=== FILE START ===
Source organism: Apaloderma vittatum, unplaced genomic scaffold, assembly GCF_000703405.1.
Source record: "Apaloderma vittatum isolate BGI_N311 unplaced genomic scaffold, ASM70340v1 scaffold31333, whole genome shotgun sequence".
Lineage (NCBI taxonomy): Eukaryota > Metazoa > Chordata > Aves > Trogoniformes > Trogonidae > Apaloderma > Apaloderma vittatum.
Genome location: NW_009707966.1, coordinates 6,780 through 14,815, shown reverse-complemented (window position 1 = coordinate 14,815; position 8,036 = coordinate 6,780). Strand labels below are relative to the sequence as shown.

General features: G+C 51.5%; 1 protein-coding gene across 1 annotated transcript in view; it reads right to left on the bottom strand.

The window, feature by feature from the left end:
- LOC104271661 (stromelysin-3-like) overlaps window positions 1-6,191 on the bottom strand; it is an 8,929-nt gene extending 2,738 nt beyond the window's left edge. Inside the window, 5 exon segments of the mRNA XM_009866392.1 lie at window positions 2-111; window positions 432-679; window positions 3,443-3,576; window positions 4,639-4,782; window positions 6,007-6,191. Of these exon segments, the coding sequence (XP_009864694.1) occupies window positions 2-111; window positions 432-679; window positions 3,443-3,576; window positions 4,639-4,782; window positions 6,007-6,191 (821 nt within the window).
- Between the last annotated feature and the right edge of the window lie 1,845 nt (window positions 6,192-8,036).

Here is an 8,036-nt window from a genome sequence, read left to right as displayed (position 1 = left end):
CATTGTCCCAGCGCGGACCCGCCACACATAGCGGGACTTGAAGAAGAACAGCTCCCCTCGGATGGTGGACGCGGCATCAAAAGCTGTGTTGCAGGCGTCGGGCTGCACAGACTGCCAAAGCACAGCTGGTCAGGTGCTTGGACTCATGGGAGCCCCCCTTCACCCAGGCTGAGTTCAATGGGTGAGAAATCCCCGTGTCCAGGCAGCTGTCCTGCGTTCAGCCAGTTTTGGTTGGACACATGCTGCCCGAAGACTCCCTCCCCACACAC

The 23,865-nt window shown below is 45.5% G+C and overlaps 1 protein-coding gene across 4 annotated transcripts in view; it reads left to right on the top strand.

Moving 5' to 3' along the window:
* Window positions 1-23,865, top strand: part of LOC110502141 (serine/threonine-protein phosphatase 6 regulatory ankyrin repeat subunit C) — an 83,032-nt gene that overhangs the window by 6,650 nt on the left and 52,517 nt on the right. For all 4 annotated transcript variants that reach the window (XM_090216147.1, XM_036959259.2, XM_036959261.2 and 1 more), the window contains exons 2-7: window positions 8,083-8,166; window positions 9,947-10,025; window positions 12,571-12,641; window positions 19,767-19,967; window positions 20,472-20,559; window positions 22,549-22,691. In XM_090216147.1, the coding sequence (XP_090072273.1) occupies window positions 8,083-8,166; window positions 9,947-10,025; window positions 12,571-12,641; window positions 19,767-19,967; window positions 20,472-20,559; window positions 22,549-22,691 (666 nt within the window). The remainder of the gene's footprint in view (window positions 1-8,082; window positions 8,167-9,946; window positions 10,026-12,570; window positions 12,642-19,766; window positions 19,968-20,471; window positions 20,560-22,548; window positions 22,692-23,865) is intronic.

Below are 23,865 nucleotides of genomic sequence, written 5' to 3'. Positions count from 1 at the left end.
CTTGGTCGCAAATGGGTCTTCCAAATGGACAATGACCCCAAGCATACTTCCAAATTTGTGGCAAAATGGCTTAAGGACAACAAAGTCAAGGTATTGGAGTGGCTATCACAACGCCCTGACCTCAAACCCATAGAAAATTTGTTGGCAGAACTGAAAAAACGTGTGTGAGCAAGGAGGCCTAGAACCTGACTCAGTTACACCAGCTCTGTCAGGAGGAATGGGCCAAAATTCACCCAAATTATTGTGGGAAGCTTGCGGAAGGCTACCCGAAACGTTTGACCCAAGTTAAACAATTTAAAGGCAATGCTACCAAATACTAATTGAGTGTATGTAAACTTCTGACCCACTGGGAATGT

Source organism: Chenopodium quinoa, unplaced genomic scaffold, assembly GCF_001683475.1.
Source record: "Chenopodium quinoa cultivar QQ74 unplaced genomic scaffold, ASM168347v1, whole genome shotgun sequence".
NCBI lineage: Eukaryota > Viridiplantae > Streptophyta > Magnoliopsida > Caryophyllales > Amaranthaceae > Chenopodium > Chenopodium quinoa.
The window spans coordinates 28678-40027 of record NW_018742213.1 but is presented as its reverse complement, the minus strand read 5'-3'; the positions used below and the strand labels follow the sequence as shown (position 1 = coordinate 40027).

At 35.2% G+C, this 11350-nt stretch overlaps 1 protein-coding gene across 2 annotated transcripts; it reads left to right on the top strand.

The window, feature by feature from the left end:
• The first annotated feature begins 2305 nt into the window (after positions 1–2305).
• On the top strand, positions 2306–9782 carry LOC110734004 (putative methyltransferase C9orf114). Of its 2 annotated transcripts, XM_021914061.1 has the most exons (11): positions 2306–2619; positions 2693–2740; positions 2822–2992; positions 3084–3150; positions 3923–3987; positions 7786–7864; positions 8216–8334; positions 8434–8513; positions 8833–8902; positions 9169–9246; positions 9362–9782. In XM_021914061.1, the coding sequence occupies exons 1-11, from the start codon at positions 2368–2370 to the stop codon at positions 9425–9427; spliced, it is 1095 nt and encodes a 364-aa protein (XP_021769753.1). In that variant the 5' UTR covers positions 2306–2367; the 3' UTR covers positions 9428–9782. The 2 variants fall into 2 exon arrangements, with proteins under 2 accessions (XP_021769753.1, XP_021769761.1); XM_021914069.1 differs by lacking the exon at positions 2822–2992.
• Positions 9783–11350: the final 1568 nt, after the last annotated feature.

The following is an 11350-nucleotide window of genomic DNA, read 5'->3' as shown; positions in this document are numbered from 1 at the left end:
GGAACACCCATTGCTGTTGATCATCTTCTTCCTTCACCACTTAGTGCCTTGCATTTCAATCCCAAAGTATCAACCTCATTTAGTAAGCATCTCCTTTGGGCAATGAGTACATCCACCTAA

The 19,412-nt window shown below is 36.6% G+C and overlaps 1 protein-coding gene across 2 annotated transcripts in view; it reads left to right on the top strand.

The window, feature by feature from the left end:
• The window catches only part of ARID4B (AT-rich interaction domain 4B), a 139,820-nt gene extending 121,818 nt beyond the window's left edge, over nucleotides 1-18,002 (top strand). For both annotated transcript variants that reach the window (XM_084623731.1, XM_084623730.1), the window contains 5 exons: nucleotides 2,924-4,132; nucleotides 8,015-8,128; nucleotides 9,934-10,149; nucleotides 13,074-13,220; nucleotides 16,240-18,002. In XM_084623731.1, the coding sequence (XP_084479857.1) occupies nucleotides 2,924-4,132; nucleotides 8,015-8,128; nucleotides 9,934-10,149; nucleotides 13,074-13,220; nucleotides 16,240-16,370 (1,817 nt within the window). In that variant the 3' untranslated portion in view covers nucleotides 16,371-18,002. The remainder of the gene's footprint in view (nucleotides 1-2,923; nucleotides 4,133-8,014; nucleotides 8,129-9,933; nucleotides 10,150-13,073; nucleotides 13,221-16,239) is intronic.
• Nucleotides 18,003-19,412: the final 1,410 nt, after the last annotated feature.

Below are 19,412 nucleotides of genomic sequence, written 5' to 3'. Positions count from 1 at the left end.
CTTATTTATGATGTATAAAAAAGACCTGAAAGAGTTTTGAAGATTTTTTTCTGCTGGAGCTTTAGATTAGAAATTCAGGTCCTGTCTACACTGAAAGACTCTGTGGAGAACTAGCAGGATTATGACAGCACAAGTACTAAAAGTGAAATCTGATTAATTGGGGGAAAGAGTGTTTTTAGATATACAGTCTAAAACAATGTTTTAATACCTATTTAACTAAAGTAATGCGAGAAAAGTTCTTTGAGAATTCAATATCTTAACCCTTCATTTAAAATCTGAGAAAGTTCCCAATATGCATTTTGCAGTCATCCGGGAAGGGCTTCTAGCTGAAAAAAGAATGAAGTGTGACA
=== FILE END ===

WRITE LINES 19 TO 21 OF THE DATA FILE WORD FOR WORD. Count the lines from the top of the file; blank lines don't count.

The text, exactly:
The window spans coordinates 28678-40027 of record NW_018742213.1 but is presented as its reverse complement, the minus strand read 5'-3'; the positions used below and the strand labels follow the sequence as shown (position 1 = coordinate 40027).

At 35.2% G+C, this 11350-nt stretch overlaps 1 protein-coding gene across 2 annotated transcripts; it reads left to right on the top strand.

The window, feature by feature from the left end: